Until a few years ago, doctors were not overly clear as to why people with Alzheimer’s needed to sleep so often. However, research does show a correlation between people that had a neurodegenerative disease and an increased need to sleep during the day could be at a higher risk of developing Alzheimer’s. In the past few years, new research has come out from the University of San Francisco, along with some other institutions, showing patients with Alzheimer’s have brain cell loss in the brain areas responsible for keeping us awake. According to the Alzheimer’s and Dementia Journal, a protein in the brain called tau can trigger these brain responses if too much is being released. These proteins can disrupt communication between the brain cells or neurons and affect cell health. [Retrieved from: https://www.medicalnewstoday.com/articles/326073.] When a person enters the later stage of dementia, they become weaker due to the excessive damage to their brain, and increased sleeping is a symptom of that. Daily tasks such as eating, talking, or engaging in what is going on around them are overwhelming and exhausting, so they will sleep more as their symptoms become more severe. Patients with Alzheimer’s usually take many different medications, and some of those could contribute to them feeling groggy or tired as well. If you feel the medication is causing these symptoms, it is important to discuss those concerns with the patient’s doctors. Alzheimer’s can impact everyone a little bit differently. For some, their sleep patterns can become reversed where they sleep all day and stay up all night, or others have a hard time distinguishing between night and day, or they wake in the middle of the night and cannot go back to sleep. Therefore they need to nap during the day. Most people that have Alzheimer’s may be sleeping anywhere from 10- 15 hours a day. However, it most likely is not a good sleep quality, as they do not get enough of the slow-wave sleep needed to help the body and brain recovery. [Retrieved from: https://www.alzheimers.org.uk/blog/is-it-typical-people-dementia-sleep-lot-during-day] There is still so much to learn about Alzheimer’s and its overall impact on the brain. There is a lot of new research and treatment options that can help improve the quality of life. It is always important to discuss these options with a doctor to know all of your treatment options.
(M.ED, LPC)
Answered on 04/29/2021

Which mindfulness measures to choose to use?

Mindfulness is the practice of just being in the moment, embracing what is instead of what was or what will be.  There are various ways mindfulness can be implemented, including focusing on elements of experience within the body, outside of the body or a combination of both.  Popular methods that focus on internal perceptions and bodily sensations are typically breathwork and body scanning.  Breathwork involves focusing on the sensations of inhaling and exhaling, whereas body scanning is about slowly noticing feelings occurring in the body from head to toe.  Focusing on the body and breath is usually best suited for those most comfortable with being internally receptive or those who would benefit from enhanced awareness of bodily feelings (i.e., building awareness of hunger signals, connecting to the self, etc.).  Sometimes focusing inward allows for a sense of grounding or stability in situations or circumstances in which external aspects of the environment are too overwhelming or bring stress. Connecting to elements outside the body may be more helpful or appropriate for other people.  Practices here may include tuning into sounds, smells, sights, etc., bringing awareness to the external vs. internal environment.  Some people are not ready to confront feelings and emotions that can arise in focusing on the body, so putting the spotlight on the environment can be a helpful adaptation to being mindful.  Because there are so many things outside of us to pay attention to, the directions this technique can go in are endless.  For some, a combination of both can be used and/or effective in connecting to the present moment.  No matter what process is used to implement mindfulness, the person should feel safe (enough) to use it without feeling destabilized or panicked.  One of the great things about mindfulness is that you can adapt it in any way you choose—so if you are worried about what it may feel like, you can start by using it in small increments (around 1-2 minutes) to test the waters.   If it feels doable, you can continue to use it however it feels best.  If it feels unsafe or overwhelming, you can either modify how you use it or use a different technique altogether.  You always have the power to choose what fits your life best!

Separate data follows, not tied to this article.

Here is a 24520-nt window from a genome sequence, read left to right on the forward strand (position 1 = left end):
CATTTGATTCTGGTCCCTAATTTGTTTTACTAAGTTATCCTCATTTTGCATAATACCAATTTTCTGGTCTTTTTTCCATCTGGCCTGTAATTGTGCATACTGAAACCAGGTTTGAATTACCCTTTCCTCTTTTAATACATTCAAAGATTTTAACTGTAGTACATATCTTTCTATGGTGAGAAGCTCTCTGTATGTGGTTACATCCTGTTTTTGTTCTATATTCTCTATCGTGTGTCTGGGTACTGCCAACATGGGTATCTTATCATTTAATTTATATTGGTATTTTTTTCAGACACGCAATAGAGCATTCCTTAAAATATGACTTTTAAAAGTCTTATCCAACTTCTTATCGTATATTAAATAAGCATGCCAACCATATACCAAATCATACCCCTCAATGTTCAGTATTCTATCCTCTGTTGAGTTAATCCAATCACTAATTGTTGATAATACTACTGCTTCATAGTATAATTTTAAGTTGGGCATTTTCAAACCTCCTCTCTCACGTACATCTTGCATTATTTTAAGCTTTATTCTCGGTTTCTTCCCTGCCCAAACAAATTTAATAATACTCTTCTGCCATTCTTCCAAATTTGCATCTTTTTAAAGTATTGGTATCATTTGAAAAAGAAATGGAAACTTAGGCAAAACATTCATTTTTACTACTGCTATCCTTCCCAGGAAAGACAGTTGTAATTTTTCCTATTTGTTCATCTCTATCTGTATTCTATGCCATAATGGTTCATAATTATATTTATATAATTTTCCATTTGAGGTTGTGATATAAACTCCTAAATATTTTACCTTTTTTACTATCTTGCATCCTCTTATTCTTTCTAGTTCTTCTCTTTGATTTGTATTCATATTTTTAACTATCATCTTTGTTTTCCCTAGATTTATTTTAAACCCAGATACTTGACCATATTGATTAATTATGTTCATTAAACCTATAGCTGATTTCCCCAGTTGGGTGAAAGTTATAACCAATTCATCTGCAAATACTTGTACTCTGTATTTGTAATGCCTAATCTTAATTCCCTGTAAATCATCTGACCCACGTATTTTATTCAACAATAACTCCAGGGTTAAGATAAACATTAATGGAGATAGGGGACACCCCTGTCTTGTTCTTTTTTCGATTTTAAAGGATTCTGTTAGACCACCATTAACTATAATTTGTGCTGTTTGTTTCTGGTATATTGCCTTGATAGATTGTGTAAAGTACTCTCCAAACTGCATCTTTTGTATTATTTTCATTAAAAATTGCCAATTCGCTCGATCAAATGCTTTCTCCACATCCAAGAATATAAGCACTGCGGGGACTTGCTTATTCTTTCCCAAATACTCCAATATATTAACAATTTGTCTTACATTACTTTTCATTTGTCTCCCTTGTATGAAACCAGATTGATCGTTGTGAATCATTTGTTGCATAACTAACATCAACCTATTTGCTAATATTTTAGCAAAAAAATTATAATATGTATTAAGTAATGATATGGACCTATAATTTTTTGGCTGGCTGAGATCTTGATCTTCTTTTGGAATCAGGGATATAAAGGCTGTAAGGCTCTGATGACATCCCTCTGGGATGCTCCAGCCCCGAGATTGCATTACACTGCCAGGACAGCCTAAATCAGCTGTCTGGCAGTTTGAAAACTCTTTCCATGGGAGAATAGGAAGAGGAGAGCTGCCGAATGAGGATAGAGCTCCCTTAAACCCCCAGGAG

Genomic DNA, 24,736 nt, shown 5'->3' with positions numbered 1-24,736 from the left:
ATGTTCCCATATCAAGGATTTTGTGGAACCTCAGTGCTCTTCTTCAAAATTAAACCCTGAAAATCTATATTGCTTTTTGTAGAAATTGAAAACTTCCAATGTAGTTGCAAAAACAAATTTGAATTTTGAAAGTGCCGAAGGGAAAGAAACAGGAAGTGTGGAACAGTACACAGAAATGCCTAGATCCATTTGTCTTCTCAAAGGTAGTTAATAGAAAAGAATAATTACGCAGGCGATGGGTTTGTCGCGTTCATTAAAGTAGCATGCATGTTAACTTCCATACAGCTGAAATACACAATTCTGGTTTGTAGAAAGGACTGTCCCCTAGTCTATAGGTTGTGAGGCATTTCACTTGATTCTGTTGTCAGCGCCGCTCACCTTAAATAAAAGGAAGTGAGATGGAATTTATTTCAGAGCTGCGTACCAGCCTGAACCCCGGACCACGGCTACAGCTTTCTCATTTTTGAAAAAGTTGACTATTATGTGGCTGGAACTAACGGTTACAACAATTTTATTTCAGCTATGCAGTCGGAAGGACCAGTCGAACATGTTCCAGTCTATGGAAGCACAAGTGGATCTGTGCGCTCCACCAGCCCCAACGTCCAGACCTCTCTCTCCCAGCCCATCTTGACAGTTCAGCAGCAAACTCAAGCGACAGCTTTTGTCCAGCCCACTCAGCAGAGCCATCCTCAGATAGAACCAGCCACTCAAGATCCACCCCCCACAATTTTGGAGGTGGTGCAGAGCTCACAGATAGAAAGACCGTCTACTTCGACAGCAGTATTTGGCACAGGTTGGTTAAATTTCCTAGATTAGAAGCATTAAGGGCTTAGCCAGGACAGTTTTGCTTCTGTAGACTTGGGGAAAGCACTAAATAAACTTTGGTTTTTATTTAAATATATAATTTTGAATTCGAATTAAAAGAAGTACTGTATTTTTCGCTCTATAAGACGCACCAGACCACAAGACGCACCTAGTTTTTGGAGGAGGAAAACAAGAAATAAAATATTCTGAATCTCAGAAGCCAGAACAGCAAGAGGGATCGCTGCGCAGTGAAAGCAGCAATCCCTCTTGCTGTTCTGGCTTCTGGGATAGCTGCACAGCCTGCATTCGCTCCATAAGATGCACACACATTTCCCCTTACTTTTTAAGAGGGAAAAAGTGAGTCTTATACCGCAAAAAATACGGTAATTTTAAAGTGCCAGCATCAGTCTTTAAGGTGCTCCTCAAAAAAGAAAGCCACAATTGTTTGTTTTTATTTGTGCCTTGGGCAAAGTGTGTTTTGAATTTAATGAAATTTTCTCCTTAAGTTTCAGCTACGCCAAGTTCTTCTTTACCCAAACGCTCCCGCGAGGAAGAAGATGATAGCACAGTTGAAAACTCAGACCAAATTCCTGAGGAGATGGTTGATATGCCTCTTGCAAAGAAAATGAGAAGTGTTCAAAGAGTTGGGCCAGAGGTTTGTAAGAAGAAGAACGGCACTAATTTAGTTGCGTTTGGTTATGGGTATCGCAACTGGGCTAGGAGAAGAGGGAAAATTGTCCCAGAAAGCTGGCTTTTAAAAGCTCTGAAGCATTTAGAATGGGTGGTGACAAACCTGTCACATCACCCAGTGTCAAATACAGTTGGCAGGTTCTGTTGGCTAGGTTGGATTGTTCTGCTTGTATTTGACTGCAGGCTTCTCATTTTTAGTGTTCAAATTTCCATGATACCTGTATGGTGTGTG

Answered on 04/28/2021

Are mindfulness apps worth it?